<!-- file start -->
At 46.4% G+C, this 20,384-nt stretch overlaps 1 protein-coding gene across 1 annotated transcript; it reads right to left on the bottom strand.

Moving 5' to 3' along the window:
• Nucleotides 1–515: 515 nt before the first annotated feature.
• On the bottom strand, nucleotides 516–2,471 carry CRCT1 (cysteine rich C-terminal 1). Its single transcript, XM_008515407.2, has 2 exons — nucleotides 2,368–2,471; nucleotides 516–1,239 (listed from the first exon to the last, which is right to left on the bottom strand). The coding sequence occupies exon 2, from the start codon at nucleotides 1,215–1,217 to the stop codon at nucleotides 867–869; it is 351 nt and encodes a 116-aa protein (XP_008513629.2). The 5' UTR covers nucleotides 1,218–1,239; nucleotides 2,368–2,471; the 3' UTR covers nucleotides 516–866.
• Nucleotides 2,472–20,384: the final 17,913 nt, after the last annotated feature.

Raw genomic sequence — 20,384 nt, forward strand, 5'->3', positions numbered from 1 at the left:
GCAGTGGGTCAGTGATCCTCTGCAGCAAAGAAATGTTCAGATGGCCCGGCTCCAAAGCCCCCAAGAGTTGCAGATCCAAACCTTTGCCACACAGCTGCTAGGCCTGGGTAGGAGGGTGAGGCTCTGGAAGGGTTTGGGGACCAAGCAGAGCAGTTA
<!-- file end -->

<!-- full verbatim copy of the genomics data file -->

At 46.4% G+C, this 20,384-nt stretch overlaps 1 protein-coding gene across 1 annotated transcript; it reads right to left on the bottom strand.

Moving 5' to 3' along the window:
• Nucleotides 1–515: 515 nt before the first annotated feature.
• On the bottom strand, nucleotides 516–2,471 carry CRCT1 (cysteine rich C-terminal 1). Its single transcript, XM_008515407.2, has 2 exons — nucleotides 2,368–2,471; nucleotides 516–1,239 (listed from the first exon to the last, which is right to left on the bottom strand). The coding sequence occupies exon 2, from the start codon at nucleotides 1,215–1,217 to the stop codon at nucleotides 867–869; it is 351 nt and encodes a 116-aa protein (XP_008513629.2). The 5' UTR covers nucleotides 1,218–1,239; nucleotides 2,368–2,471; the 3' UTR covers nucleotides 516–866.
• Nucleotides 2,472–20,384: the final 17,913 nt, after the last annotated feature.

Raw genomic sequence — 20,384 nt, forward strand, 5'->3', positions numbered from 1 at the left:
GCAGTGGGTCAGTGATCCTCTGCAGCAAAGAAATGTTCAGATGGCCCGGCTCCAAAGCCCCCAAGAGTTGCAGATCCAAACCTTTGCCACACAGCTGCTAGGCCTGGGTAGGAGGGTGAGGCTCTGGAAGGGTTTGGGGACCAAGCAGAGCAGTTA